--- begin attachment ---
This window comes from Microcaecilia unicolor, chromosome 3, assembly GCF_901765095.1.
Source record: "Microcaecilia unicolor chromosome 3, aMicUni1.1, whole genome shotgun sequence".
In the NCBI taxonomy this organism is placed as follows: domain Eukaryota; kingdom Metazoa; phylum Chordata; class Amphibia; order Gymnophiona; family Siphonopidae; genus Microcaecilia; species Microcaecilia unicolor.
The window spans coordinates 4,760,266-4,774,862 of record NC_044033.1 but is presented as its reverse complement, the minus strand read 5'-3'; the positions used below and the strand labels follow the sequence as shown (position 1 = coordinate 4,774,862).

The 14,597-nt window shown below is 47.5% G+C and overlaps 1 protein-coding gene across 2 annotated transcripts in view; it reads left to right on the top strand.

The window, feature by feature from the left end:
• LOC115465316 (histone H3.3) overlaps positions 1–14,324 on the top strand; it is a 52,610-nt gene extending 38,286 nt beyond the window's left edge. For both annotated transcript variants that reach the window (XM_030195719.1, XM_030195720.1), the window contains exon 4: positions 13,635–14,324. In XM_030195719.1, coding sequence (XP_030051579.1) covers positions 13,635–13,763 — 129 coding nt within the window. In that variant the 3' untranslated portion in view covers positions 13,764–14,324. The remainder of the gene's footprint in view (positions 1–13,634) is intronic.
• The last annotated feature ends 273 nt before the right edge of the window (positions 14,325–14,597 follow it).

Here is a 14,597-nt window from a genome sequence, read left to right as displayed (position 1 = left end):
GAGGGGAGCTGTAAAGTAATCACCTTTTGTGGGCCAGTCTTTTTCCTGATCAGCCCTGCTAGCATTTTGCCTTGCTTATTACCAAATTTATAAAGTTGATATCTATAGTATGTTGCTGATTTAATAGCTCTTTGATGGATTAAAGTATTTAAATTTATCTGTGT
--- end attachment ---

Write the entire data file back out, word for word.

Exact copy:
This window comes from Microcaecilia unicolor, chromosome 3, assembly GCF_901765095.1.
Source record: "Microcaecilia unicolor chromosome 3, aMicUni1.1, whole genome shotgun sequence".
In the NCBI taxonomy this organism is placed as follows: domain Eukaryota; kingdom Metazoa; phylum Chordata; class Amphibia; order Gymnophiona; family Siphonopidae; genus Microcaecilia; species Microcaecilia unicolor.
The window spans coordinates 4,760,266-4,774,862 of record NC_044033.1 but is presented as its reverse complement, the minus strand read 5'-3'; the positions used below and the strand labels follow the sequence as shown (position 1 = coordinate 4,774,862).

The 14,597-nt window shown below is 47.5% G+C and overlaps 1 protein-coding gene across 2 annotated transcripts in view; it reads left to right on the top strand.

The window, feature by feature from the left end:
• LOC115465316 (histone H3.3) overlaps positions 1–14,324 on the top strand; it is a 52,610-nt gene extending 38,286 nt beyond the window's left edge. For both annotated transcript variants that reach the window (XM_030195719.1, XM_030195720.1), the window contains exon 4: positions 13,635–14,324. In XM_030195719.1, coding sequence (XP_030051579.1) covers positions 13,635–13,763 — 129 coding nt within the window. In that variant the 3' untranslated portion in view covers positions 13,764–14,324. The remainder of the gene's footprint in view (positions 1–13,634) is intronic.
• The last annotated feature ends 273 nt before the right edge of the window (positions 14,325–14,597 follow it).

Here is a 14,597-nt window from a genome sequence, read left to right as displayed (position 1 = left end):
GAGGGGAGCTGTAAAGTAATCACCTTTTGTGGGCCAGTCTTTTTCCTGATCAGCCCTGCTAGCATTTTGCCTTGCTTATTACCAAATTTATAAAGTTGATATCTATAGTATGTTGCTGATTTAATAGCTCTTTGATGGATTAAAGTATTTAAATTTATCTGTGT